That way, if someone isn’t treating you with impeccable respect, you simply limit access without making up a story about it. No point becoming the exploding doormat. That’s not enlightened either. Your heart stays wide open. The boundaries close up though. Unconditional love, absolute freedom, conditional access.

Then it’s not someone else’s job to treat you right. It’s YOUR job to treat you right with appropriate boundaries that limit access based on whether or not someone is deserving of complete inner circle access.

Finally . . . I understand.

How Vigilant Are You About Protecting Your Access?

Are you good at treating yourself right with appropriate modulation of your inner circle access? Are you good about enforcing the boundaries you do set—with love?

Love,

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7 Comments

  1. Nicole Witt

    Thank you Lissa for this. You describe everything I have been discovering over the last 6 months 🙂

    Reply
  2. kd12

    i’m learning this in a deep way with my sister. i spent years enabling her self-destructive behavior. but until i could own my own co-dependent behavior, i couldn’t disentangle myself from the negative downward spiral of it all.

    for the past year and a half, i have disallowed her access to my inner circle, which includes my young daughter. My daughter doesn’t understand, but i hope someday I can make sense of it for her. i have no idea when this will change, if ever.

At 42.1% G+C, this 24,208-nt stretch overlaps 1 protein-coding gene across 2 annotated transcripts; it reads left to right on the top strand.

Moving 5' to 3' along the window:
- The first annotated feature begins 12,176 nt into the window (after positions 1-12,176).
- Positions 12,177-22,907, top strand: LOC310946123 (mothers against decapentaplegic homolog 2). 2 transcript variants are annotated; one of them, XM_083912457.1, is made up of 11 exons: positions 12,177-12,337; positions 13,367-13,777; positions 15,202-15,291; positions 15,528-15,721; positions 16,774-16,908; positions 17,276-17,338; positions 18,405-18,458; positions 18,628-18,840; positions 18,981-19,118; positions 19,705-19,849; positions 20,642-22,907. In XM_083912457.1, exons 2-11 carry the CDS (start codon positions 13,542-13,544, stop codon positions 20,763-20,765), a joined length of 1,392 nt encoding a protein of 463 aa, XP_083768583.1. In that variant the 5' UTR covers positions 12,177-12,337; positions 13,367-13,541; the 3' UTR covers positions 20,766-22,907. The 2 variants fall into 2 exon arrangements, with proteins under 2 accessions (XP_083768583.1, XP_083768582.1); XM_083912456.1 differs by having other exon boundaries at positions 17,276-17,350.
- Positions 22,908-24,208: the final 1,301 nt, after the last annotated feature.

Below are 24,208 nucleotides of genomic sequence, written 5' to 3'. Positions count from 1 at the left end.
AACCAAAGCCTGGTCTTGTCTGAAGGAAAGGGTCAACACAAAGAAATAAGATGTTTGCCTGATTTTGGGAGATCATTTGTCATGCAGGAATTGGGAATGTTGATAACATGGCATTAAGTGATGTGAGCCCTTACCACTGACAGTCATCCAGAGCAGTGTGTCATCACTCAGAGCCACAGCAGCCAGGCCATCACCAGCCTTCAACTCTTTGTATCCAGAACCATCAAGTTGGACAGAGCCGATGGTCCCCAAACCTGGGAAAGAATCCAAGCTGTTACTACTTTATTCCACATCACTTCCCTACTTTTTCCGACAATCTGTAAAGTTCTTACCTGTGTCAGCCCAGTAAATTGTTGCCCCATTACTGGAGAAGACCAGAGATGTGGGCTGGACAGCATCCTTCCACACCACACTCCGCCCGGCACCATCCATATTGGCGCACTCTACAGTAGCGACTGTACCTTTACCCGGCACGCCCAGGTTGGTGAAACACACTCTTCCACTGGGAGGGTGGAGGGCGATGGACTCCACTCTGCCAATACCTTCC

does it make me sad? only sometimes. mostly i’m happy i can see where my boundaries are now, and i am always encouraged that healing is possible for every one of us. I can’t make her heal, but i can pray for her (and i do) and i try to stay honest with myself rather than taking another trip on the guilt train.

    we are lovely works in progress, we are…

    Reply
  3. ladyinla

    Wow. Right on time. And well said. Brene Brown’s comment about deepest compassion and highest boundaries was a lightbulb moment for me as well. And I’ve been raising the gate the last few years after a lifetime of doing what I thought was unconditional love and forgiveness — letting people trample over and over again. A couple of friends I quietly walked away from altogether. A sister who’s consistently toxic toward me, yet counts on me for emotional support, now only has access to me via occasional text and email [which unfortunately means less time with nieces and nephews with whom I’m very close]. And a mother who’s hung in there for some hard work we had to do, so there’s some access and some firm boundaries. Had to weather a little drama as I lowered the drawbridge, but thankfully just a little.

    Unconditional love, conditional access.